If you have a rose bush that did not grow well due to lack of sunlight, you can transplant it now. Tie branches up with cord or twine to make handling easier. Dig the bush, taking care not to knock all the soil off the roots. Slide a tarp under the root ball and use the tarp to move it to its new location. Reset the bush at the same growing depth, and water it in well. By moving it now it will have plenty of time to re-establish before next summer arrives.
Brighten Winter Days With Potted Bulbs
Start bulbs for indoor forcing. Paper whites and amaryllis are among the easiest and are readily available this time of year. A shallow dish with bulbs started for forcing makes a great gift for friends and neighbors. Keep them in a bright location for best results.
Reduce Fertilizer On Indoor Plants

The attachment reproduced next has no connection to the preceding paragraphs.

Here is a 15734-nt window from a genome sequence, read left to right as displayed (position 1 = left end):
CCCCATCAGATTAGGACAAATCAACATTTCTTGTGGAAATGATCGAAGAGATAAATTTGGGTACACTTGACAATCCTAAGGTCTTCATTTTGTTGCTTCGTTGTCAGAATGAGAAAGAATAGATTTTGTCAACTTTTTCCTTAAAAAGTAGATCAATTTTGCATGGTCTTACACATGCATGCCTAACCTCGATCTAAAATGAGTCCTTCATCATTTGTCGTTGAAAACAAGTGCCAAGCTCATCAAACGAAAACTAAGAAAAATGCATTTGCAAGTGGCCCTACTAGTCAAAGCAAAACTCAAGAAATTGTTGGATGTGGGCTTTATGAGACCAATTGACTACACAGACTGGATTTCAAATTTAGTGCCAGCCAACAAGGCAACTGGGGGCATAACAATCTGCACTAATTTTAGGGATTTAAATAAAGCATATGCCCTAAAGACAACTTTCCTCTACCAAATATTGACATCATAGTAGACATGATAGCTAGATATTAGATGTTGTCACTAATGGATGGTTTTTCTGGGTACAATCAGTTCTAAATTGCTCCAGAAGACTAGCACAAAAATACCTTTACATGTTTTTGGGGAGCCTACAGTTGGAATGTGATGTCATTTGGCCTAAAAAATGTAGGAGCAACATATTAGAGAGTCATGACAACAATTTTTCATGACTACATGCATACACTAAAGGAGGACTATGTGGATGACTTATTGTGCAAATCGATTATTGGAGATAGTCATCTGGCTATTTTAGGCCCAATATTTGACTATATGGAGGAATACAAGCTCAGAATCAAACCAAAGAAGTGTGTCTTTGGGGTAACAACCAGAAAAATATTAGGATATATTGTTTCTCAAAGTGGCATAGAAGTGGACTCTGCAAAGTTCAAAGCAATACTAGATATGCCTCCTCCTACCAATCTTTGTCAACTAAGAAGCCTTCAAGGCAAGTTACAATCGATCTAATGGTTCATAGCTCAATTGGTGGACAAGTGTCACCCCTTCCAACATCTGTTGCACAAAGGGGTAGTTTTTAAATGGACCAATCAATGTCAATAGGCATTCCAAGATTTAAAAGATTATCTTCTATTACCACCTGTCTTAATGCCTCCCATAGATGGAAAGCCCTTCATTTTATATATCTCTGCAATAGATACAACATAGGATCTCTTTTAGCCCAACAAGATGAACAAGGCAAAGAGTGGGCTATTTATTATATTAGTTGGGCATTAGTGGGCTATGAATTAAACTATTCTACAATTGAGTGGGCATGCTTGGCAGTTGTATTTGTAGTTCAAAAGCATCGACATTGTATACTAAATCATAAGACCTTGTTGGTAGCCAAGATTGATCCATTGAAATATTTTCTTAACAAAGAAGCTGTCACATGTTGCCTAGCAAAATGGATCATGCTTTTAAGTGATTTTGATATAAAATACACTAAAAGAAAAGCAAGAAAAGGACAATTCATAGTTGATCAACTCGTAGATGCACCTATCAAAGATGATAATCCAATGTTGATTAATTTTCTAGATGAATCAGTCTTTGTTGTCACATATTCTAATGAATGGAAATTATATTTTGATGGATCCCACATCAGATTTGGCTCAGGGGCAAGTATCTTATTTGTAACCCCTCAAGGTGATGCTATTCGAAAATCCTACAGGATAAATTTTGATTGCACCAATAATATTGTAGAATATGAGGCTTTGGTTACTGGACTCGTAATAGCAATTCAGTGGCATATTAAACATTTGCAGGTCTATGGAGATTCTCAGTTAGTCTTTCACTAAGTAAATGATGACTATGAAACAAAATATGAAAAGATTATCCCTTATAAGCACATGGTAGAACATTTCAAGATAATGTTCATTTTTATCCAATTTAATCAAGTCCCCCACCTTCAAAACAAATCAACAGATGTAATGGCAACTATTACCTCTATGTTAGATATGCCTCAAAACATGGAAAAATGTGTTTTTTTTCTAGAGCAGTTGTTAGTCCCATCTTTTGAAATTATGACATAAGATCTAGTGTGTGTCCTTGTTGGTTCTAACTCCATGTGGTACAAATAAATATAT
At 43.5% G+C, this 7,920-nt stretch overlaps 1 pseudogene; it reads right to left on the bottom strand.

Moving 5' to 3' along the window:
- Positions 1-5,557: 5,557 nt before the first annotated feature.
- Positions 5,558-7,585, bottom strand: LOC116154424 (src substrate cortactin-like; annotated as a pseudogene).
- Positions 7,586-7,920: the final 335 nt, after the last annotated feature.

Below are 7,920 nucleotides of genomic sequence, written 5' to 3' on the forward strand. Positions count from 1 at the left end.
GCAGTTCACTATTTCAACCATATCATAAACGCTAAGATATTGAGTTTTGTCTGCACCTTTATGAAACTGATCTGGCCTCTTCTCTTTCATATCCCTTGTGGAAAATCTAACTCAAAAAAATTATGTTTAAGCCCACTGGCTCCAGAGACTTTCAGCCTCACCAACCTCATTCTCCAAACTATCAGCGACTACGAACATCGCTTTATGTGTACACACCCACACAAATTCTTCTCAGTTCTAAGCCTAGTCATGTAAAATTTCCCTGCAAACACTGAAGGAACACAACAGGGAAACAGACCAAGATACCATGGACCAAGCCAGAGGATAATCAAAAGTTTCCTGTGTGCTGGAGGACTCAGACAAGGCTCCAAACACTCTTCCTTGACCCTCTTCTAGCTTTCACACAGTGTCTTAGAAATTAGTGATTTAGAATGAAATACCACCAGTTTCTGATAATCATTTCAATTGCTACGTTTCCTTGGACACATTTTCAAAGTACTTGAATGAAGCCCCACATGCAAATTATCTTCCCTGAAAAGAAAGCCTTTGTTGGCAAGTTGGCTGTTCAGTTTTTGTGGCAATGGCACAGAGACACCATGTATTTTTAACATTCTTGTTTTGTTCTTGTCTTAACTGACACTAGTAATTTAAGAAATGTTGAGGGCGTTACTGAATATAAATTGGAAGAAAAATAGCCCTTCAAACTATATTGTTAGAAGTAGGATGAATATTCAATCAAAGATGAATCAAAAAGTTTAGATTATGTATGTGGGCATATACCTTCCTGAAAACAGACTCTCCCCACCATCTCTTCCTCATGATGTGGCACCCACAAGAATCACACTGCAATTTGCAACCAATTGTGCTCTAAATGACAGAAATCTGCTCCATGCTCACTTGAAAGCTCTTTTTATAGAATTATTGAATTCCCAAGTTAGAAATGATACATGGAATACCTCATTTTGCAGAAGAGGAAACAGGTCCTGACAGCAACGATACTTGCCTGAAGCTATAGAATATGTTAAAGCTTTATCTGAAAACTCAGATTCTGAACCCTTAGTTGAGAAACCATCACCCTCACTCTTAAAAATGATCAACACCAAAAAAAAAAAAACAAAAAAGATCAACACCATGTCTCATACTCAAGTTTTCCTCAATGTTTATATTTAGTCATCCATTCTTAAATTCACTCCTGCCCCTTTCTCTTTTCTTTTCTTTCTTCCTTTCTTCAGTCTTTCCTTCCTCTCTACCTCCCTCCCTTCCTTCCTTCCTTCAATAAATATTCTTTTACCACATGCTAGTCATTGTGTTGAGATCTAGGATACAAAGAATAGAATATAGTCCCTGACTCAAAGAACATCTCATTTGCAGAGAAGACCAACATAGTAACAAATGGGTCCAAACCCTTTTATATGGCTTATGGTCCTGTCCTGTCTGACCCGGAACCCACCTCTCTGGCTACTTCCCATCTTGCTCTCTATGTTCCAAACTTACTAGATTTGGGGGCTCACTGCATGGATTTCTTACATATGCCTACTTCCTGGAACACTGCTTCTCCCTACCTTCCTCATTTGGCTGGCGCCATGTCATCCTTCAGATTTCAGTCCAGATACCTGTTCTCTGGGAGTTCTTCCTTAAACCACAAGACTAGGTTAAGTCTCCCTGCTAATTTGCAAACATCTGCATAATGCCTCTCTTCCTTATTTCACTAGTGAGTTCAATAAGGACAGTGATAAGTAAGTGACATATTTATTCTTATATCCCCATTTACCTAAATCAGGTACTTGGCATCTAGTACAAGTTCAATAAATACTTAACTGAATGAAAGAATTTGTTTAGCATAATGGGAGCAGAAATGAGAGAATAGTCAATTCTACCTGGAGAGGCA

The low light and cooler temperatures of winter mean your houseplants will need fewer nutrients to do well. Unless plants are in a very well lighted atrium or very bright window, you can probably cut back fertilizing by half. Also watch soil moisture, as it is easy to overwater during the winter months.
Prepare Soil Now For The Spring Garden
Prepare soil for spring planting now while the soil is still workable. In spring it is often too rainy to get in and start an early garden. Work in a few inches of compost and build raised planting beds for better drainage and faster warm-up in spring.
Stagger Lettuce Plantings
Plant a few feet of lettuce every two weeks to keep you in fresh produce all winter. When a freeze threatens, cover tender seedlings with a row cover fabric. Fertilize in light, frequent doses to keep the plants vigorous.